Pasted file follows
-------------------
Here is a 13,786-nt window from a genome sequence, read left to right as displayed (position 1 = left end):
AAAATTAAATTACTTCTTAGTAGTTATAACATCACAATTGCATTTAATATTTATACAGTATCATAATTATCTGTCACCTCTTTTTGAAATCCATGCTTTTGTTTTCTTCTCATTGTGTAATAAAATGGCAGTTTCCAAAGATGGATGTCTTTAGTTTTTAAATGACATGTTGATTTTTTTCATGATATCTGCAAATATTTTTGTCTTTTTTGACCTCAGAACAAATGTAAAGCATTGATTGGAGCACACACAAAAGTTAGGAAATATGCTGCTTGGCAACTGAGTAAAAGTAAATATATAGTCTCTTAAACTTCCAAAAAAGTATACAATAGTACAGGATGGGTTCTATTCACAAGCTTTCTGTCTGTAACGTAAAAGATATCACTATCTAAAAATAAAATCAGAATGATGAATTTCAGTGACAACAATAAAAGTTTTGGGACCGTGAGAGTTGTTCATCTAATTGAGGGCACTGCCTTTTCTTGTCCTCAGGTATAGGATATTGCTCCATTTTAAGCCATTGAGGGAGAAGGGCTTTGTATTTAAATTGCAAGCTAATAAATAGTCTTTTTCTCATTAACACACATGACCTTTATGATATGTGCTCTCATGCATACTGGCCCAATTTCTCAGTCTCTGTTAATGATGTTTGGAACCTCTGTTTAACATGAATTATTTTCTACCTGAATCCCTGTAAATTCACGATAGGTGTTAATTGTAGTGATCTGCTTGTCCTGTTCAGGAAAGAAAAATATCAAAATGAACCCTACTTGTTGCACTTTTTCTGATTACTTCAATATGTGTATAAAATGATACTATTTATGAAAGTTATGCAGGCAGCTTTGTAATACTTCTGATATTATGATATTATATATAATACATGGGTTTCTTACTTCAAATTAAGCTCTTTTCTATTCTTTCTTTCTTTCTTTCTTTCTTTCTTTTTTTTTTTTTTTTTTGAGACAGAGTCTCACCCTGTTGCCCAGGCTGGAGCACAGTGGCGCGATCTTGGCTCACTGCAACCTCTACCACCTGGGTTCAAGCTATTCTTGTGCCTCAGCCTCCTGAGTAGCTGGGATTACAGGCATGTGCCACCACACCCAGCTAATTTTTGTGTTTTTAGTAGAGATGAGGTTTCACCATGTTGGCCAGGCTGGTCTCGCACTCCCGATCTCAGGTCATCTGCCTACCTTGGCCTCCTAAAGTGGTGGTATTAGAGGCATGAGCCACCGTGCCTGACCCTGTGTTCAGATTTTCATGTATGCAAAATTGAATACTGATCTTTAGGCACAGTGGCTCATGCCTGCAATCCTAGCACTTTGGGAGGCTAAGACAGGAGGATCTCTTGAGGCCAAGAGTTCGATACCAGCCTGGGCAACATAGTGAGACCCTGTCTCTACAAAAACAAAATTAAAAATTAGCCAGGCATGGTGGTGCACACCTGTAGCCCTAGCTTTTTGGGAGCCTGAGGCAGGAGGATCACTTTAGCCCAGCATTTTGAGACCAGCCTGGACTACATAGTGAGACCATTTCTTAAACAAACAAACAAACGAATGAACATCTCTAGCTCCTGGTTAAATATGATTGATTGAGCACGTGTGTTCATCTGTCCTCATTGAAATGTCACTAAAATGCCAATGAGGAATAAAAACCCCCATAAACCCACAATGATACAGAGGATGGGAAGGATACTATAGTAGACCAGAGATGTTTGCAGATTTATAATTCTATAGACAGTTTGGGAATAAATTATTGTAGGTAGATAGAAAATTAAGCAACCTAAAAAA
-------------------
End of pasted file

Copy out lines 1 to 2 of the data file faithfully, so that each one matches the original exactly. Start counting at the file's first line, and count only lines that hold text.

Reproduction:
Here is a 13,786-nt window from a genome sequence, read left to right as displayed (position 1 = left end):
AAAATTAAATTACTTCTTAGTAGTTATAACATCACAATTGCATTTAATATTTATACAGTATCATAATTATCTGTCACCTCTTTTTGAAATCCATGCTTTTGTTTTCTTCTCATTGTGTAATAAAATGGCAGTTTCCAAAGATGGATGTCTTTAGTTTTTAAATGACATGTTGATTTTTTTCATGATATCTGCAAATATTTTTGTCTTTTTTGACCTCAGAACAAATGTAAAGCATTGATTGGAGCACACACAAAAGTTAGGAAATATGCTGCTTGGCAACTGAGTAAAAGTAAATATATAGTCTCTTAAACTTCCAAAAAAGTATACAATAGTACAGGATGGGTTCTATTCACAAGCTTTCTGTCTGTAACGTAAAAGATATCACTATCTAAAAATAAAATCAGAATGATGAATTTCAGTGACAACAATAAAAGTTTTGGGACCGTGAGAGTTGTTCATCTAATTGAGGGCACTGCCTTTTCTTGTCCTCAGGTATAGGATATTGCTCCATTTTAAGCCATTGAGGGAGAAGGGCTTTGTATTTAAATTGCAAGCTAATAAATAGTCTTTTTCTCATTAACACACATGACCTTTATGATATGTGCTCTCATGCATACTGGCCCAATTTCTCAGTCTCTGTTAATGATGTTTGGAACCTCTGTTTAACATGAATTATTTTCTACCTGAATCCCTGTAAATTCACGATAGGTGTTAATTGTAGTGATCTGCTTGTCCTGTTCAGGAAAGAAAAATATCAAAATGAACCCTACTTGTTGCACTTTTTCTGATTACTTCAATATGTGTATAAAATGATACTATTTATGAAAGTTATGCAGGCAGCTTTGTAATACTTCTGATATTATGATATTATATATAATACATGGGTTTCTTACTTCAAATTAAGCTCTTTTCTATTCTTTCTTTCTTTCTTTCTTTCTTTCTTTTTTTTTTTTTTTTTTGAGACAGAGTCTCACCCTGTTGCCCAGGCTGGAGCACAGTGGCGCGATCTTGGCTCACTGCAACCTCTACCACCTGGGTTCAAGCTATTCTTGTGCCTCAGCCTCCTGAGTAGCTGGGATTACAGGCATGTGCCACCACACCCAGCTAATTTTTGTGTTTTTAGTAGAGATGAGGTTTCACCATGTTGGCCAGGCTGGTCTCGCACTCCCGATCTCAGGTCATCTGCCTACCTTGGCCTCCTAAAGTGGTGGTATTAGAGGCATGAGCCACCGTGCCTGACCCTGTGTTCAGATTTTCATGTATGCAAAATTGAATACTGATCTTTAGGCACAGTGGCTCATGCCTGCAATCCTAGCACTTTGGGAGGCTAAGACAGGAGGATCTCTTGAGGCCAAGAGTTCGATACCAGCCTGGGCAACATAGTGAGACCCTGTCTCTACAAAAACAAAATTAAAAATTAGCCAGGCATGGTGGTGCACACCTGTAGCCCTAGCTTTTTGGGAGCCTGAGGCAGGAGGATCACTTTAGCCCAGCATTTTGAGACCAGCCTGGACTACATAGTGAGACCATTTCTTAAACAAACAAACAAACGAATGAACATCTCTAGCTCCTGGTTAAATATGATTGATTGAGCACGTGTGTTCATCTGTCCTCATTGAAATGTCACTAAAATGCCAATGAGGAATAAAAACCCCCATAAACCCACAATGATACAGAGGATGGGAAGGATACTATAGTAGACCAGAGATGTTTGCAGATTTATAATTCTATAGACAGTTTGGGAATAAATTATTGTAGGTAGATAGAAAATTAAGCAACCTAAAAAA